Fresno EOC CVAHT is at the forefront of efforts to raise awareness and help survivors. On January 4th, the team was recognized for its work and was supported with a proclamation by the Fresno County Board of Supervisors who declared January “National Slavery and Human Trafficking Prevention Month in the County of Fresno.” The City of Clovis will recognize CVAHT on January 10th with a proclamation.
Amber Secundino, CVAHT Manager, says the program offers a wide range of services but the overarching goal is to identify and serve victims of human trafficking. “Once an individual is identified, we provide services depending on what their goals are. So, say hypothetically, somebody doesn’t have a home. They’re identified as homeless and their goal is to get housing and to get employment. We would help with emergency housing, and then we’d help them to access the Coordinated Entry System to obtain housing on their own as well as helping them to find employment. The most important point is that each individual client has the autonomy to choose what those goals are, rather than us tell them what they should do or who they should be, to put the power back into their hands.”
CVAHT was established in 2009 after staff members at Fresno EOC Sanctuary and Support Services discovered a disturbing trend. Amber says, “They were recognizing that a lot of youth were coming into our youth shelter, leaving, and then returning to the youth shelter. Staff members learned the youth were engaging in what we would call survival sex, so having to engage in sexual activity to have basic needs met. That means, for example, if they needed a place to sleep, they were exploited in some way to have that need met.”
Amber says during the past year, a number of clients were referred to CVAHT from other states. “Law enforcement has been cracking down on larger organizations, trafficking multiple people, and then they’re relocating them to different areas. So, we’ve had a huge increase in foreign national individuals who were exploited in another state and brought here locally, to receive support services and then immigration relief.”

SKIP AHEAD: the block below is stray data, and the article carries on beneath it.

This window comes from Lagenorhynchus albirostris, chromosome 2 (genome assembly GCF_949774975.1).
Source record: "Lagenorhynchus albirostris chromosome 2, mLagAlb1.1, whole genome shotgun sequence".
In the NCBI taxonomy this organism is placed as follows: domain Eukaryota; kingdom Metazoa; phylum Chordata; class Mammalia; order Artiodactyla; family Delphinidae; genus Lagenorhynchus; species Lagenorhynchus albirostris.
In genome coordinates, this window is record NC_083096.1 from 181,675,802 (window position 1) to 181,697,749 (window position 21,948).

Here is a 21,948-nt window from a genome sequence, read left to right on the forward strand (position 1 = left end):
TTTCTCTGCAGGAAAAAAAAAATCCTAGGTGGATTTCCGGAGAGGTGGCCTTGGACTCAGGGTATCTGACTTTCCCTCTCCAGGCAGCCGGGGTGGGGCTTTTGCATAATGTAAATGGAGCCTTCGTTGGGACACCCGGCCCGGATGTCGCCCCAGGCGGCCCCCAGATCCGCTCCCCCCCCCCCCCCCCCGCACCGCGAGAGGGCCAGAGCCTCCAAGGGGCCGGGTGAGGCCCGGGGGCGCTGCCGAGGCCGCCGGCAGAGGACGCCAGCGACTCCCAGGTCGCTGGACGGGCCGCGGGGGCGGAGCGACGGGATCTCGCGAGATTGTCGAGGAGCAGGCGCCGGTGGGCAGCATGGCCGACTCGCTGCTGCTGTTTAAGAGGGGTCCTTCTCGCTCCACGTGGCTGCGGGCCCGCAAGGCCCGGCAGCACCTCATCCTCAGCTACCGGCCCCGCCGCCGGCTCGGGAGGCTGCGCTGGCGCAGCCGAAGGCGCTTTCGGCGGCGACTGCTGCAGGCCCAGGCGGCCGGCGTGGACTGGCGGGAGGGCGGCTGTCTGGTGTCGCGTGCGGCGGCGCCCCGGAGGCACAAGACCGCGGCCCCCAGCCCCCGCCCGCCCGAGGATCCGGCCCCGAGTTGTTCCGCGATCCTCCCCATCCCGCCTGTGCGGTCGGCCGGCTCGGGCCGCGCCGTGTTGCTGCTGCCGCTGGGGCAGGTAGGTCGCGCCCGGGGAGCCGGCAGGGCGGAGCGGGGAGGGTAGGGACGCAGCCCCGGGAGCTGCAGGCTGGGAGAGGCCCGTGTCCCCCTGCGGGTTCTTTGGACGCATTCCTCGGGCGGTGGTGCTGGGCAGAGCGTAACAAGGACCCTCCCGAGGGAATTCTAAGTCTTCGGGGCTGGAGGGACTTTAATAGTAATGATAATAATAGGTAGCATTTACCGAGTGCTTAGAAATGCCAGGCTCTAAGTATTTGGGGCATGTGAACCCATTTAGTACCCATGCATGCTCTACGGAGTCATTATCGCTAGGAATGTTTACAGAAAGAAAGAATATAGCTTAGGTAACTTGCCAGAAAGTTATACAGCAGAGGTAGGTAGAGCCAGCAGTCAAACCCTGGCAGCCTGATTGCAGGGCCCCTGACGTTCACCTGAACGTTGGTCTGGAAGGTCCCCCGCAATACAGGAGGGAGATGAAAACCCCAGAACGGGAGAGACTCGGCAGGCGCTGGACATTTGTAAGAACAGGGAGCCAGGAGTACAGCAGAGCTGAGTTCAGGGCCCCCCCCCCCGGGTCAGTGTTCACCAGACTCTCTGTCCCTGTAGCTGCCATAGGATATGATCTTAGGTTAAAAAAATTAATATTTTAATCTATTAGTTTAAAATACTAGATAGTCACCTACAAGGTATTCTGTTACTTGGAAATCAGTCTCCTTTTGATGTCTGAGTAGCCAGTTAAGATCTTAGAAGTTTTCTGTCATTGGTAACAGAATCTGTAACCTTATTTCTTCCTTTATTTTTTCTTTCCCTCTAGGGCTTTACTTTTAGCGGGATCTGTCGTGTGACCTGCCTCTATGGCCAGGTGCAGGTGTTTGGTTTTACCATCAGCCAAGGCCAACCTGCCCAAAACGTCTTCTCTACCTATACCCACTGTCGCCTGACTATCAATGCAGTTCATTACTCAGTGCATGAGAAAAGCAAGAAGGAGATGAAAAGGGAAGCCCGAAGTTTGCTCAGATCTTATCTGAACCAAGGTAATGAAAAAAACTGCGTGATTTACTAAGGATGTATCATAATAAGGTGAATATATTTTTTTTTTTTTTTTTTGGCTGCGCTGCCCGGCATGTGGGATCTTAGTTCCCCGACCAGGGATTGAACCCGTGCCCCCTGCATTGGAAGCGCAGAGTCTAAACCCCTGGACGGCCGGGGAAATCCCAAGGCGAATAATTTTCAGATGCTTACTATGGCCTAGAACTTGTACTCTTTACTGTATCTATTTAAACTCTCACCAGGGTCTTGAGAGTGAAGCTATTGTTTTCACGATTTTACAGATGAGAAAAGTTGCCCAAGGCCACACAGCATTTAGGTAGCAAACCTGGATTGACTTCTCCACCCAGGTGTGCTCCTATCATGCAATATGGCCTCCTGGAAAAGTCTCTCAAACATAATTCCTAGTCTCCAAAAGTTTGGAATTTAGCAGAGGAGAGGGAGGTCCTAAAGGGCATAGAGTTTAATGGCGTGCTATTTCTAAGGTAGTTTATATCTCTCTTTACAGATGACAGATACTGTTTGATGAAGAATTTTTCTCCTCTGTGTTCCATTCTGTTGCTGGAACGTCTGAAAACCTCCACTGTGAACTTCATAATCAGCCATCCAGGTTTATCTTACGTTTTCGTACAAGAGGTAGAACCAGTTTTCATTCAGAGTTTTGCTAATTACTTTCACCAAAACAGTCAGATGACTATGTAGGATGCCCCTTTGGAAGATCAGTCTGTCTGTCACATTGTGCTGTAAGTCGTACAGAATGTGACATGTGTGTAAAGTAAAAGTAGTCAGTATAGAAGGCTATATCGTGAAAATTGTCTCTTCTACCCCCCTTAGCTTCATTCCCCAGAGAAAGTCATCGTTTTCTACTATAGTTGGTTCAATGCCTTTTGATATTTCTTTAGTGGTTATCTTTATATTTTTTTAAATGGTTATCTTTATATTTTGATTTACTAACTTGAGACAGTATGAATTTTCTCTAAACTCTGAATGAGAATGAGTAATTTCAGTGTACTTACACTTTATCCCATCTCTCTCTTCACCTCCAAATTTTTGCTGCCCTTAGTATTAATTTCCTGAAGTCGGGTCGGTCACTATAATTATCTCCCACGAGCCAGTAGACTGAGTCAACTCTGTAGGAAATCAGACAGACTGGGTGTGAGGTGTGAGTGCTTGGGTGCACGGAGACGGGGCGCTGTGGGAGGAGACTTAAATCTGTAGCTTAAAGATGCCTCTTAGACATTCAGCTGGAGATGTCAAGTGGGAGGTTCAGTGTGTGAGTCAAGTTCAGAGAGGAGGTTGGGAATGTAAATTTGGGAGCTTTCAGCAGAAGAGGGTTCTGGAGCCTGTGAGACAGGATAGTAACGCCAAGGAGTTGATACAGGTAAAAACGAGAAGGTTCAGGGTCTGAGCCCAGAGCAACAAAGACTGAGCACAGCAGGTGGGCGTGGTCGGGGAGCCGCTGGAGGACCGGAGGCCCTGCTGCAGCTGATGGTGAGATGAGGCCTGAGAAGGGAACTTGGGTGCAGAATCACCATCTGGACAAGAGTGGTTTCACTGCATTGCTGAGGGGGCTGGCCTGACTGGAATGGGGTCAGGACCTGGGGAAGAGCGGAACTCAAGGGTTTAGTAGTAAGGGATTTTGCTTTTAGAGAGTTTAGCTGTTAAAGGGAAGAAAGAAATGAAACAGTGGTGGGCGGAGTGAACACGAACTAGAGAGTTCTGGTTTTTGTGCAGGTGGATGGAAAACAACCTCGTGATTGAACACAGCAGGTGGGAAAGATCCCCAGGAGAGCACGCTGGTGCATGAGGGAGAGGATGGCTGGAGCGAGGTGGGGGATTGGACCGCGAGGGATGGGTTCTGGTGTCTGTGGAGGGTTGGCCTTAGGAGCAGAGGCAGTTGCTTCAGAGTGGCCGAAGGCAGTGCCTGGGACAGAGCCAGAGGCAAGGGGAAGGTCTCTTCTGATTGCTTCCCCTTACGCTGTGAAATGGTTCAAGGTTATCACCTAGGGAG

“If somebody is a foreign national and needs help with some sort of immigration support, we offer that support as well.” Amber points out that CVAHT has a great partnership with Centro La Familia and the Mexican consulate in Fresno and they have even been able to do outreach directly into the fields and provide people education on how to recognize and prevent human trafficking.
CVAHT plans to do more outreach with proceeds from an upcoming fundraiser. They are part of a collaborative group taking part in the “Pledge 2 Stop Trafficking” on Tuesday, January 18th. They invite anyone who would like to volunteer to sign up for the event which will take place in Fresno. Volunteers will take to the streets with buckets and ask for donations.
If you are a victim of human trafficking or feel you know a victim of this crime, you can call CVAHT at (559) 527-5869. Or contact the National Human Trafficking Hotline at (888) 373-7888.
Central Valley Against Human Trafficking (CVAHT) provides awareness, training, technical assistance, advocacy and direct services about human trafficking and trafficking-related issues. Through Sanctuary and Support Services’ other programs, emergency shelter, transitional housing, case management, transportation, referrals, and other assistance is provided to victims of all forms of human trafficking. CVAHT-funded partners provide additional assistance to victims of human trafficking; including services for immigrants and victims of domestic violence. CVAHT leads the anti-trafficking effort throughout the Central Valley of California and consistently represents the region in state and nation-wide efforts.
Through partners and stakeholders, CVAHT serves a six-county region including Merced, Madera, Fresno, Tulare, Kings and Kern counties.